Residents in Largo have met with a local hotel boss as the long paddle begins towards a hopeful solution for Largo pier.
The possibility of the pier going into public ownership for its preservation was discussed, while local people are launching a search for sources of funding.
The chances of money being made available to help safeguard the ravaged structure would be enhanced considerably if it was in the community’s hands.
But campaigners know there is a long way to go, legally, financially and practically – and say the project will almost certainly sink if funding proves elusive.
The pier has suffered considerable damage over the last few years from the waves and tides, while the most recent stormy weather took heavy bites out of the rock.
The pier is part of the Crusoe Hotel site, owned by Stewart Dykes, who has agreed in principle to a transfer to public ownership.
The deal would cover the pier only, with Mr Dykes retaining the interests of the business.
Alison Hutchison, who, with fellow resident Andrea Partridge, had a “helpful” meeting with Mr Dykes, said there were examples of communities along the coast engaging in similar projects, so they hoped to find out more about these, as well as targeting the best outlets to approach for funding.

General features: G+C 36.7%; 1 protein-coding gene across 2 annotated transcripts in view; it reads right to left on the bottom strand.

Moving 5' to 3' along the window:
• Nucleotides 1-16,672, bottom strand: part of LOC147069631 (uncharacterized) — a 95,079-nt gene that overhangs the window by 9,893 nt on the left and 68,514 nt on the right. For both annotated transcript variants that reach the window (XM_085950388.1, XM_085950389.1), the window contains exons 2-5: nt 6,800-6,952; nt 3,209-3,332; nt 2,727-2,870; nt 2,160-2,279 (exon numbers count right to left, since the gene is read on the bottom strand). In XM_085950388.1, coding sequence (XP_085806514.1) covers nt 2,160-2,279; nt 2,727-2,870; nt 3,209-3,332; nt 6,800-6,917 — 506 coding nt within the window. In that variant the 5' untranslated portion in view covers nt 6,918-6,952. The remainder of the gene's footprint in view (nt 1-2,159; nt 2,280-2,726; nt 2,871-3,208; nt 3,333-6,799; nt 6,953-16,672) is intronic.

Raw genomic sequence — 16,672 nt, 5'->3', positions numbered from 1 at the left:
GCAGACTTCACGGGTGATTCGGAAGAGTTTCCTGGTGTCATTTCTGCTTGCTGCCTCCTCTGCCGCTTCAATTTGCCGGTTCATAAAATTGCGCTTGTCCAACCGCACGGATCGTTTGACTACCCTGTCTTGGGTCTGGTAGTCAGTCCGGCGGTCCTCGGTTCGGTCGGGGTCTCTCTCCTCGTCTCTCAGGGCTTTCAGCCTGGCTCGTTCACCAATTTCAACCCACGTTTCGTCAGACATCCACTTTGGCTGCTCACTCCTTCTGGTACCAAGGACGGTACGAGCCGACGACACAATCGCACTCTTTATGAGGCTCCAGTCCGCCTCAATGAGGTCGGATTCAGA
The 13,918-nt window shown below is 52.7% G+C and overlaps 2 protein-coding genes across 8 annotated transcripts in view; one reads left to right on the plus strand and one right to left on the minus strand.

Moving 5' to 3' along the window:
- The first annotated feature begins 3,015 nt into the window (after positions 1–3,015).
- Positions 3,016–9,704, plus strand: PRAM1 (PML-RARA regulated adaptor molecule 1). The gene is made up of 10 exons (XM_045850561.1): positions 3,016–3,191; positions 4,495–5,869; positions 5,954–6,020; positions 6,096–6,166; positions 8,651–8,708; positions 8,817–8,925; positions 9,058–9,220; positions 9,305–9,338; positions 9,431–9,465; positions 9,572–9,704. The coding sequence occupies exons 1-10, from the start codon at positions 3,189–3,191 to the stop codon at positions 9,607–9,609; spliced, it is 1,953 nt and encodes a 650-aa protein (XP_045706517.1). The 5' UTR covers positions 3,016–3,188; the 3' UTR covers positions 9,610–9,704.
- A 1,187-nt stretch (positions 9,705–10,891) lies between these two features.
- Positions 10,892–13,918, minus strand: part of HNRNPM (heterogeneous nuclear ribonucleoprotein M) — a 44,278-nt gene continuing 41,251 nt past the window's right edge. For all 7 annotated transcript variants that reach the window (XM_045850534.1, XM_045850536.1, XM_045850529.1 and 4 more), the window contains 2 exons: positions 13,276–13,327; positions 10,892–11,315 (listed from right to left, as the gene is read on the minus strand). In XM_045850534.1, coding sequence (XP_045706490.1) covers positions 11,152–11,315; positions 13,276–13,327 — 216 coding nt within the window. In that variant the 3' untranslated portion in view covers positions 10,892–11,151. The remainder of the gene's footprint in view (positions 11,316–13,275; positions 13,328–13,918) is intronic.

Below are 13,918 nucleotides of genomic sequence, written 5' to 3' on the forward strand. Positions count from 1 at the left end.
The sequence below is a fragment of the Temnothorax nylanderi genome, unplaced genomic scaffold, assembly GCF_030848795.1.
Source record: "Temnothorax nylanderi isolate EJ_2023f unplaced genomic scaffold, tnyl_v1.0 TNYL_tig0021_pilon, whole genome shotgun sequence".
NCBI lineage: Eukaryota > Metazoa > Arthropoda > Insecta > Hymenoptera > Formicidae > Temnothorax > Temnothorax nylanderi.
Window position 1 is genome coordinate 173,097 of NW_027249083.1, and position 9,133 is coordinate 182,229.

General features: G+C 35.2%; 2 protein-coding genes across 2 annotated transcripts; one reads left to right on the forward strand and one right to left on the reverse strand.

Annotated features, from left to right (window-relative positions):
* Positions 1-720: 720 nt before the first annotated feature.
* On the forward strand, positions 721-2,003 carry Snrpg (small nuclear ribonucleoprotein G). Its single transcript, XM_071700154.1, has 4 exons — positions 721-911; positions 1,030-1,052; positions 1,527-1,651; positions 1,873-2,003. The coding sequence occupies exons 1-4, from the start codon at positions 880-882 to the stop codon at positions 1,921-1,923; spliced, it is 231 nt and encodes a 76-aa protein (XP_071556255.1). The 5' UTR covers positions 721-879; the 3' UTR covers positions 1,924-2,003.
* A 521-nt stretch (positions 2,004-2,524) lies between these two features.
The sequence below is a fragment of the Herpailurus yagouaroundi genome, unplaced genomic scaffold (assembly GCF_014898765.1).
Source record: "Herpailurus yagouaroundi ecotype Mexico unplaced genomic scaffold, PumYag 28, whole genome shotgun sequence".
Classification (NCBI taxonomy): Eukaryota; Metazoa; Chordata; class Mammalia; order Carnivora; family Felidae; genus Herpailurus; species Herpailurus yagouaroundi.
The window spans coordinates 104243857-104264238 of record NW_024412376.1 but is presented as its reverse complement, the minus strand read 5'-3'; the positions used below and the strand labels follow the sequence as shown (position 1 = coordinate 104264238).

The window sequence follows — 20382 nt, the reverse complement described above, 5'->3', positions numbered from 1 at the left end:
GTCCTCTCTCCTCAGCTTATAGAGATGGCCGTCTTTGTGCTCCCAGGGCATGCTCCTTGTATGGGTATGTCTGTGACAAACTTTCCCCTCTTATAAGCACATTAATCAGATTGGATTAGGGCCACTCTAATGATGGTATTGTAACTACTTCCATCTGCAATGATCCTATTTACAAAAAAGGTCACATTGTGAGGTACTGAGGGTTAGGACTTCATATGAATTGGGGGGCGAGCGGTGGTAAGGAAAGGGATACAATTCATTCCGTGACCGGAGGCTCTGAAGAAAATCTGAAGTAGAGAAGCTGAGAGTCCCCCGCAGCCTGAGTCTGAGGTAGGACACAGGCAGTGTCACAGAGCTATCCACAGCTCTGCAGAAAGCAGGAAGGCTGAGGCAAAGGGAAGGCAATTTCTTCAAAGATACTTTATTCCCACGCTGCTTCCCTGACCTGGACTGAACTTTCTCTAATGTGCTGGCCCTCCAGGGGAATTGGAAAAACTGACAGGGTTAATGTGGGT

If the agreement went through, decisions also had to be made on how extensive the work on the pier should be.
Costs would have to be explored as well, said Alison, but with some estimates for large-scale repairs at around £40,000, fund-raising was unrealistic, as it would take too long.
The community was “very much for this,” said Alison, but it would depend on the amount of money it could source.
“If we don’t get funding, we are not doing it,” she added.“The decision will come from the community.”
Mr Dykes confirmed: “If the community wants to take over the running of the pier, I would have no problem with that at all, as long as I protect the rights of the hotel.”
Mr Dykes had advised the group on what he thought were the best repairs, adding the community’s desire to find solutions, and the willingness to help, were all very positive.